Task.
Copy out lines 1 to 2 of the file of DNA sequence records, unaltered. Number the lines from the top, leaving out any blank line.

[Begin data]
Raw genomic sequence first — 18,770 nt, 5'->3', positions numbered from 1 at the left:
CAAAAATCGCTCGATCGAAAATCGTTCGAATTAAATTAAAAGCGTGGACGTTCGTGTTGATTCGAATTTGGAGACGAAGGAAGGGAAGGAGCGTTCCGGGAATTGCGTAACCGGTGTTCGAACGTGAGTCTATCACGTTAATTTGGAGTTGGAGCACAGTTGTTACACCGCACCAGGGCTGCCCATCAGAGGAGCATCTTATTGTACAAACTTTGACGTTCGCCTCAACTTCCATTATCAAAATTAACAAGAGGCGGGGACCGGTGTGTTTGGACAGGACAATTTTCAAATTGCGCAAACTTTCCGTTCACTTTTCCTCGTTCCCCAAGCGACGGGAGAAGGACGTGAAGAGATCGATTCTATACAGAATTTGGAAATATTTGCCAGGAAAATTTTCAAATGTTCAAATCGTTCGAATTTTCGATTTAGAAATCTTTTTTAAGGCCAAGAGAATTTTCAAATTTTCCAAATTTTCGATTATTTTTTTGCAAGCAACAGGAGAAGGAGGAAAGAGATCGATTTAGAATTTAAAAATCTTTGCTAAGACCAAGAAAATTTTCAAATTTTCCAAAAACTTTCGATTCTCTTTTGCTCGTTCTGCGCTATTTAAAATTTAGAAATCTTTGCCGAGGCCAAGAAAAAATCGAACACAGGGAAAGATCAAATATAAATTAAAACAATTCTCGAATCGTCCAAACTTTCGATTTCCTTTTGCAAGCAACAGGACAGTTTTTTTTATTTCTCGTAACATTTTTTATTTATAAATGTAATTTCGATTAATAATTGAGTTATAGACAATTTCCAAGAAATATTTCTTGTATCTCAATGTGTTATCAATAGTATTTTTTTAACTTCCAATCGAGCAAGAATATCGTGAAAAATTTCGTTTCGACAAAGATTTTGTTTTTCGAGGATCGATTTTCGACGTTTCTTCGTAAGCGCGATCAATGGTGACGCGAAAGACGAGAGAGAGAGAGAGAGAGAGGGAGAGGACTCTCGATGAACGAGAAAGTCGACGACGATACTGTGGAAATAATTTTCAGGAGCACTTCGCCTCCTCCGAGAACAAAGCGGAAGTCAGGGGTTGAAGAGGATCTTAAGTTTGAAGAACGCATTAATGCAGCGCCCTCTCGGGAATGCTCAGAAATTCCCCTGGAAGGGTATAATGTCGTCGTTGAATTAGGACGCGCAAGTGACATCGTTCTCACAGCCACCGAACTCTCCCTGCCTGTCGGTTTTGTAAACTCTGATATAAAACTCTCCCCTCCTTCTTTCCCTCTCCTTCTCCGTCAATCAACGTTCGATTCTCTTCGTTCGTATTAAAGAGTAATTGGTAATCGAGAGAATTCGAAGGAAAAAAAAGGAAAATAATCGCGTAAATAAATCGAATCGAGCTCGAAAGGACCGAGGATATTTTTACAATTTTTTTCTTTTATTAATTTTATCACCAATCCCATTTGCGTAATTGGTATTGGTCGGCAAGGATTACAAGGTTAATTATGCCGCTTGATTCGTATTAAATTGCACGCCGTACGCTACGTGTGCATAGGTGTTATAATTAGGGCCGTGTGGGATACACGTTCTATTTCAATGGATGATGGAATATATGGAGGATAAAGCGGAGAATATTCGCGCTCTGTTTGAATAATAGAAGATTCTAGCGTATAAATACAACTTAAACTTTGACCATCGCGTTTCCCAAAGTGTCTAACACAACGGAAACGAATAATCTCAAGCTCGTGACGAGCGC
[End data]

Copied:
Raw genomic sequence first — 18,770 nt, 5'->3', positions numbered from 1 at the left:
CAAAAATCGCTCGATCGAAAATCGTTCGAATTAAATTAAAAGCGTGGACGTTCGTGTTGATTCGAATTTGGAGACGAAGGAAGGGAAGGAGCGTTCCGGGAATTGCGTAACCGGTGTTCGAACGTGAGTCTATCACGTTAATTTGGAGTTGGAGCACAGTTGTTACACCGCACCAGGGCTGCCCATCAGAGGAGCATCTTATTGTACAAACTTTGACGTTCGCCTCAACTTCCATTATCAAAATTAACAAGAGGCGGGGACCGGTGTGTTTGGACAGGACAATTTTCAAATTGCGCAAACTTTCCGTTCACTTTTCCTCGTTCCCCAAGCGACGGGAGAAGGACGTGAAGAGATCGATTCTATACAGAATTTGGAAATATTTGCCAGGAAAATTTTCAAATGTTCAAATCGTTCGAATTTTCGATTTAGAAATCTTTTTTAAGGCCAAGAGAATTTTCAAATTTTCCAAATTTTCGATTATTTTTTTGCAAGCAACAGGAGAAGGAGGAAAGAGATCGATTTAGAATTTAAAAATCTTTGCTAAGACCAAGAAAATTTTCAAATTTTCCAAAAACTTTCGATTCTCTTTTGCTCGTTCTGCGCTATTTAAAATTTAGAAATCTTTGCCGAGGCCAAGAAAAAATCGAACACAGGGAAAGATCAAATATAAATTAAAACAATTCTCGAATCGTCCAAACTTTCGATTTCCTTTTGCAAGCAACAGGACAGTTTTTTTTATTTCTCGTAACATTTTTTATTTATAAATGTAATTTCGATTAATAATTGAGTTATAGACAATTTCCAAGAAATATTTCTTGTATCTCAATGTGTTATCAATAGTATTTTTTTAACTTCCAATCGAGCAAGAATATCGTGAAAAATTTCGTTTCGACAAAGATTTTGTTTTTCGAGGATCGATTTTCGACGTTTCTTCGTAAGCGCGATCAATGGTGACGCGAAAGACGAGAGAGAGAGAGAGAGAGAGGGAGAGGACTCTCGATGAACGAGAAAGTCGACGACGATACTGTGGAAATAATTTTCAGGAGCACTTCGCCTCCTCCGAGAACAAAGCGGAAGTCAGGGGTTGAAGAGGATCTTAAGTTTGAAGAACGCATTAATGCAGCGCCCTCTCGGGAATGCTCAGAAATTCCCCTGGAAGGGTATAATGTCGTCGTTGAATTAGGACGCGCAAGTGACATCGTTCTCACAGCCACCGAACTCTCCCTGCCTGTCGGTTTTGTAAACTCTGATATAAAACTCTCCCCTCCTTCTTTCCCTCTCCTTCTCCGTCAATCAACGTTCGATTCTCTTCGTTCGTATTAAAGAGTAATTGGTAATCGAGAGAATTCGAAGGAAAAAAAAGGAAAATAATCGCGTAAATAAATCGAATCGAGCTCGAAAGGACCGAGGATATTTTTACAATTTTTTTCTTTTATTAATTTTATCACCAATCCCATTTGCGTAATTGGTATTGGTCGGCAAGGATTACAAGGTTAATTATGCCGCTTGATTCGTATTAAATTGCACGCCGTACGCTACGTGTGCATAGGTGTTATAATTAGGGCCGTGTGGGATACACGTTCTATTTCAATGGATGATGGAATATATGGAGGATAAAGCGGAGAATATTCGCGCTCTGTTTGAATAATAGAAGATTCTAGCGTATAAATACAACTTAAACTTTGACCATCGCGTTTCCCAAAGTGTCTAACACAACGGAAACGAATAATCTCAAGCTCGTGACGAGCGC